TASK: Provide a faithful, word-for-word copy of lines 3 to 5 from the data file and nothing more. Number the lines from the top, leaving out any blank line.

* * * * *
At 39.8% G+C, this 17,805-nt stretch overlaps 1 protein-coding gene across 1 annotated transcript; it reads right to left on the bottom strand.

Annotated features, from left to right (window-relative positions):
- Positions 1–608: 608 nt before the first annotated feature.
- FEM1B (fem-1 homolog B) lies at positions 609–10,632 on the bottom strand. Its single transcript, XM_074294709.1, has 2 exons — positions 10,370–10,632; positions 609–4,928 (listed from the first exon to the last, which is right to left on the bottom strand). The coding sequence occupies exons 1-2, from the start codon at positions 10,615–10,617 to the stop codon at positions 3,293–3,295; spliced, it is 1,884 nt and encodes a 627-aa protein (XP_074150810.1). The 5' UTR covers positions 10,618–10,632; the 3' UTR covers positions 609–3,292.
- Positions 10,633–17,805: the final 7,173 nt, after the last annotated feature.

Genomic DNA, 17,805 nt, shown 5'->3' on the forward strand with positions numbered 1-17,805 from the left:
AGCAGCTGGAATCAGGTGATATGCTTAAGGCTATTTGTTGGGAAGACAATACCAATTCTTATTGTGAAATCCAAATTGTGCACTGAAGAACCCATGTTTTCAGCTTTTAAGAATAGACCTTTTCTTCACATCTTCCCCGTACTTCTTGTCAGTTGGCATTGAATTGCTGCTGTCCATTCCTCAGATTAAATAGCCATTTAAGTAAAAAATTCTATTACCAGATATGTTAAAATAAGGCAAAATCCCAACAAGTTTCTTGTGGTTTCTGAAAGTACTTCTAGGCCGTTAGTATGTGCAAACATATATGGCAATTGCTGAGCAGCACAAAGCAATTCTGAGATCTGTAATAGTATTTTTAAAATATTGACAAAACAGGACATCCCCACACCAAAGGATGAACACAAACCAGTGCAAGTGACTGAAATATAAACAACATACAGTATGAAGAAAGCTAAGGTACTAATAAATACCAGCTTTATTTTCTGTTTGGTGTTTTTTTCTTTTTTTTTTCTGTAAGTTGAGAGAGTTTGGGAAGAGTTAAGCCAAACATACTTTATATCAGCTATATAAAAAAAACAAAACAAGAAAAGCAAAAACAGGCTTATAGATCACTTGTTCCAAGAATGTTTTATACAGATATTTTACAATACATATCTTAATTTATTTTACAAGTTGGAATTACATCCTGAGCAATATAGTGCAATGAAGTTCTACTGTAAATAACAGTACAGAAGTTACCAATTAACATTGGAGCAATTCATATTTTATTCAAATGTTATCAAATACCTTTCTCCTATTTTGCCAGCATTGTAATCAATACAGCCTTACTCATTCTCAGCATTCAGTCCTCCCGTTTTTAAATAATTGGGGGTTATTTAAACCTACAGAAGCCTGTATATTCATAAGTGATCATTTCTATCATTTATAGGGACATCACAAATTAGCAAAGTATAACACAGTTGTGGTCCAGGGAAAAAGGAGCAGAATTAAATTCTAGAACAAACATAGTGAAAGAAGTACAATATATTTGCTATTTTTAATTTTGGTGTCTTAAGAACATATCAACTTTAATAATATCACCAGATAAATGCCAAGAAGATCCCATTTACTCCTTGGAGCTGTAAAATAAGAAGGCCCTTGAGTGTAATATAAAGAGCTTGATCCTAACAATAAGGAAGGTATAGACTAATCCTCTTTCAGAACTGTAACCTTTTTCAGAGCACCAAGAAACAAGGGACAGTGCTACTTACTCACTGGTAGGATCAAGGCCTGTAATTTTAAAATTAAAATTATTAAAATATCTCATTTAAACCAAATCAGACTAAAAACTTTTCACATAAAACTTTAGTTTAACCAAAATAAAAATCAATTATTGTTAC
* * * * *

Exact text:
- Positions 1–608: 608 nt before the first annotated feature.
- FEM1B (fem-1 homolog B) lies at positions 609–10,632 on the bottom strand. Its single transcript, XM_074294709.1, has 2 exons — positions 10,370–10,632; positions 609–4,928 (listed from the first exon to the last, which is right to left on the bottom strand). The coding sequence occupies exons 1-2, from the start codon at positions 10,615–10,617 to the stop codon at positions 3,293–3,295; spliced, it is 1,884 nt and encodes a 627-aa protein (XP_074150810.1). The 5' UTR covers positions 10,618–10,632; the 3' UTR covers positions 609–3,292.
- Positions 10,633–17,805: the final 7,173 nt, after the last annotated feature.